Eric and I talked and the days ticked on. We hoped for a lift after we had got KWS permission but that lift wouldn't be easy to find. Diani is a very long way from Soysambu. A car trip would certainly be very traumatic, even life threatening. With vultures we just have to fly because of their critical status and we have pilot friends all over Kenya willing to help. But with a Black Sparrowhawk, which remains one of Kenya’s commonest (though one of the most glamorous and specialised) raptors, it looked like we’d have to hang on until a convenient lift could take place.
By the 8th of June a week had long passed and if there was any fracture or infection, the situation would be dire. And then, from out of our pilot WhatsApp group, appeared Richard Hooper who offered to fly the hawk to us. Quickly Nick got the KWS paper work done and on the 10th of June the hawk was on its way. And by early afternoon the bird was delivered at Soysambu Raptor Centre by Richard and Clare Hooper who I had met before when they rescued a Rüppell’s Vulture in the Mara. Their plane has a large eagle painted on the tail and evidently they were keen on raptors. They spent the night at the centre, saw a Serval near the house and a martial eagle the next day on their way back to the airfield.
As for the hawk she had one wing brailled ( strapped to her side) by Eric before being put in the box, an old falconry way of making sure a bird doesn’t self-destruct. The photo of her in her new shed doesn’t show her looking very happy, but that’s not unexpected. She’ll have to get used to us. And there is no danger in a haggard being used to us. She can be trained and fly to those individuals she trusts but will always fear strangers. On inspection she needs nearly every wing feather to be imped. I have one complete set from a male but not from a female. So I will garner moulted feathers from the other females in our care and add a few others from other species and see how that works. I once gave a kestrel a complete set of crow feathers. It looked odd but flew fine. I may just use a crow now, for I saw one electrocuted outside my bank in Nakuru the other day.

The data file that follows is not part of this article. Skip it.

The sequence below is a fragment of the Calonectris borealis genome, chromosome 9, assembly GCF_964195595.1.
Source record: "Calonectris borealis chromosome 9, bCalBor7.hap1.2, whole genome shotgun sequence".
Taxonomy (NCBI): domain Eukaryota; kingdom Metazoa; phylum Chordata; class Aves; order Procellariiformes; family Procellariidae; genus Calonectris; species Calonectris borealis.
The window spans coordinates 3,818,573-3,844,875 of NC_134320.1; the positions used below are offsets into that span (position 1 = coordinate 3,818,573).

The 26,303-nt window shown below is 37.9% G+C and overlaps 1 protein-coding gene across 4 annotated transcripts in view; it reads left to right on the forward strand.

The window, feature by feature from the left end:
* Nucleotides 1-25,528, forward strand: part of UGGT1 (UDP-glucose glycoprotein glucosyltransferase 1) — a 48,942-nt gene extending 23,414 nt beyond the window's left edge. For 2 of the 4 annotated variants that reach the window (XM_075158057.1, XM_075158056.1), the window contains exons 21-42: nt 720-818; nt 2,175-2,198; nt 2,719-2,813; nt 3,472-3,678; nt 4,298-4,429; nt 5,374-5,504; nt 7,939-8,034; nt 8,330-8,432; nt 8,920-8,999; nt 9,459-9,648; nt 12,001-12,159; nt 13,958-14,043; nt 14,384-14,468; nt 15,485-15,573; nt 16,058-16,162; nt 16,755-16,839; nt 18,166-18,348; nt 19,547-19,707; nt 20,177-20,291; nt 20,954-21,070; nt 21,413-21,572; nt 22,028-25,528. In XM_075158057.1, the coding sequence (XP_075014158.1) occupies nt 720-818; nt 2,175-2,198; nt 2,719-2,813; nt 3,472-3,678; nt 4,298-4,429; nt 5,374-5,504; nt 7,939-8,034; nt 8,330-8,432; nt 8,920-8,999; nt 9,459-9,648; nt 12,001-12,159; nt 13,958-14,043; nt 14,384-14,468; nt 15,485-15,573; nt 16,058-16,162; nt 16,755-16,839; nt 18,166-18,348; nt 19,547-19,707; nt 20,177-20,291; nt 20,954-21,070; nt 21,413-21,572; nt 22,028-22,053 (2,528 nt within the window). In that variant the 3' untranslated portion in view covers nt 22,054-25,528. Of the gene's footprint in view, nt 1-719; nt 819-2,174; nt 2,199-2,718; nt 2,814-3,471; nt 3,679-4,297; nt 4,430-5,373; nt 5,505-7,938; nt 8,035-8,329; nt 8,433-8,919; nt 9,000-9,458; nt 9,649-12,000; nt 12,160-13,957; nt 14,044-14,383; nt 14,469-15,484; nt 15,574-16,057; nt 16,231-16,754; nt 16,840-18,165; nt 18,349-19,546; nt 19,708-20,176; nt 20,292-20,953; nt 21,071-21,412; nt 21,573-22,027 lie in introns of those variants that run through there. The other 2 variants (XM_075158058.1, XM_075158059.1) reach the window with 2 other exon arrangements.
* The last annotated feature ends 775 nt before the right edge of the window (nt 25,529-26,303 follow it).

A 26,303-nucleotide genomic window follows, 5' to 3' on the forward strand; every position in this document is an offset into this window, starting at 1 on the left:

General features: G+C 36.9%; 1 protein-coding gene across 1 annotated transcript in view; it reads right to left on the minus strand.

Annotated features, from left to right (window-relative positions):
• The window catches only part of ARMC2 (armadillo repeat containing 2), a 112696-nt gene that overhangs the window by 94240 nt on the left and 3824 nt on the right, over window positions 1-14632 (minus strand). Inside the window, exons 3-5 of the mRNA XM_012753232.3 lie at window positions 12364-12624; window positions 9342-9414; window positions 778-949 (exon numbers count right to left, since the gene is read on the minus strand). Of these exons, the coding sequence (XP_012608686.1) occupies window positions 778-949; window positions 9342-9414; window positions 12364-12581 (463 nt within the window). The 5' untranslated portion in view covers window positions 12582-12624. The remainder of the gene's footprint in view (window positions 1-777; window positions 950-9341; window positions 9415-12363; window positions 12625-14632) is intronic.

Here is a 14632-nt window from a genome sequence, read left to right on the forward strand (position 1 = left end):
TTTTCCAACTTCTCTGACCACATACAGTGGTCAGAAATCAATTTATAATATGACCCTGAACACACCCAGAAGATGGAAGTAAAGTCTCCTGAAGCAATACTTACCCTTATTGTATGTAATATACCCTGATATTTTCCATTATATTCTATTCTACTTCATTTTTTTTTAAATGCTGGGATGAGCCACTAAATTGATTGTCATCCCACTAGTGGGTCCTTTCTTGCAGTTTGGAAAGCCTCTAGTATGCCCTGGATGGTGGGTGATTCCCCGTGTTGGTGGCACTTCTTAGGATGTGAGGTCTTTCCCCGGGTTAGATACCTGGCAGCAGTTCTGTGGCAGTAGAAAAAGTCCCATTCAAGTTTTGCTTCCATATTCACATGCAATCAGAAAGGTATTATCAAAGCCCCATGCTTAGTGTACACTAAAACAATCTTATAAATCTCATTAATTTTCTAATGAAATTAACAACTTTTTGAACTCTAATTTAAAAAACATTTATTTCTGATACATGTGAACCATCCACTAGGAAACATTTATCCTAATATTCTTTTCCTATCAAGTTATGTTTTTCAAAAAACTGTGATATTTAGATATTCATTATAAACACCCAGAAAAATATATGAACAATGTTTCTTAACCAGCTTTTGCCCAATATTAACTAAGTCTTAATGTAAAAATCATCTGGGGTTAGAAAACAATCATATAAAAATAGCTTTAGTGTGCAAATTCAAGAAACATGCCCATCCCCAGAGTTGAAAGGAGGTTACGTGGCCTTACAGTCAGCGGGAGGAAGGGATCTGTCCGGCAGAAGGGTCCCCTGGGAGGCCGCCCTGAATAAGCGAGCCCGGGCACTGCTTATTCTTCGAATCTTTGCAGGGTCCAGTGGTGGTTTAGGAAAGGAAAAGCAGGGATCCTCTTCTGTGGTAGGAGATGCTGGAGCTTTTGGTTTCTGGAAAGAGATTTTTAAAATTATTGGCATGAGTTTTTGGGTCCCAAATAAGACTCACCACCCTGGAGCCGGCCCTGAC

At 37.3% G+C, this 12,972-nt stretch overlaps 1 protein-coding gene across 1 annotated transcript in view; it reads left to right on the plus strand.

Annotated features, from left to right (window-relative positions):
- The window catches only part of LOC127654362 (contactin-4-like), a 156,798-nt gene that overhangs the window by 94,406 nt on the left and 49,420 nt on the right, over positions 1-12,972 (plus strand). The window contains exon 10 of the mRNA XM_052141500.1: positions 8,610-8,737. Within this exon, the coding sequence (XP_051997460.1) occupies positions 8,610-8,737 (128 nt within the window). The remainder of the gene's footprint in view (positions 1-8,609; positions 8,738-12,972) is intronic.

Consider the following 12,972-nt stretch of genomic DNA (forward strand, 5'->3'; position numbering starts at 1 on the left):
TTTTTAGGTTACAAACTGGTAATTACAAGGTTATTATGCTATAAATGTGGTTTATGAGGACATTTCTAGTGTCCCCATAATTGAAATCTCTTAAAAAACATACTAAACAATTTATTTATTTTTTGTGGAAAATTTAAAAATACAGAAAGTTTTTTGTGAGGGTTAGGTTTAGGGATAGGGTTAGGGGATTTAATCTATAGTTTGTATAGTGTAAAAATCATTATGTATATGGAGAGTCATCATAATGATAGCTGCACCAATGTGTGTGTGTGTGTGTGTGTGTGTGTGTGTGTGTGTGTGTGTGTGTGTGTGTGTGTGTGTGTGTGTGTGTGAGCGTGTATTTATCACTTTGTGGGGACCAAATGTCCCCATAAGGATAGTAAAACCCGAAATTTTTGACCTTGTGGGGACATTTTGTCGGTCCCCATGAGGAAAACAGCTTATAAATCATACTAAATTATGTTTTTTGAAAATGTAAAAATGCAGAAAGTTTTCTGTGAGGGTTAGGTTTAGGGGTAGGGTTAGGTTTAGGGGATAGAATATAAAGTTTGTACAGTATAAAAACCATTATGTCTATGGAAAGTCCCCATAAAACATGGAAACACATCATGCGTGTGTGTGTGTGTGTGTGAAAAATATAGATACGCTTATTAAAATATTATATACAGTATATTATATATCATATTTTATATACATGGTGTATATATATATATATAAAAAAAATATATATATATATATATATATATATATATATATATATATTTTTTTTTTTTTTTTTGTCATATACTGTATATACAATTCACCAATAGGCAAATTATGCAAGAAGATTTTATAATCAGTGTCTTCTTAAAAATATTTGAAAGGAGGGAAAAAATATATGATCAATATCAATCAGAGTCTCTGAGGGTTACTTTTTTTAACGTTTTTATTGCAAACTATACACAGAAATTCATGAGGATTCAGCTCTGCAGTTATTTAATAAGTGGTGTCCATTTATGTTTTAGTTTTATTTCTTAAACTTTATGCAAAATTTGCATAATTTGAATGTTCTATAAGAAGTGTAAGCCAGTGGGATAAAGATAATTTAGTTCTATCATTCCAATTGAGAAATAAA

To release a bird with a complete set of imped feathers is not possible. Just like a model airplane, bits fall off and have to be glued back on from time to time. The trick is to keep making sure she has a full regiment of feathers and if any one should fall out, we are there to stick it back in. For over a year, as it takes at least a year for the new complete set to replace the old.
One cruel act that took seconds to do will take us over a year to fix. But she will have a good life here among her cohorts and will have a good shot at being free once again.
I now look at our Trust and our wide network of supporters as a fully operational team. We are especially obliged to the swift actions of KWS and Dr Eric Onsongo and Richard and Clare Hooper. The rescue of this Sparrowhawk sums up one of our more important commitments. We do not discriminate one species from another when it comes to a rescue.
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Kenya Bird of Prey Trust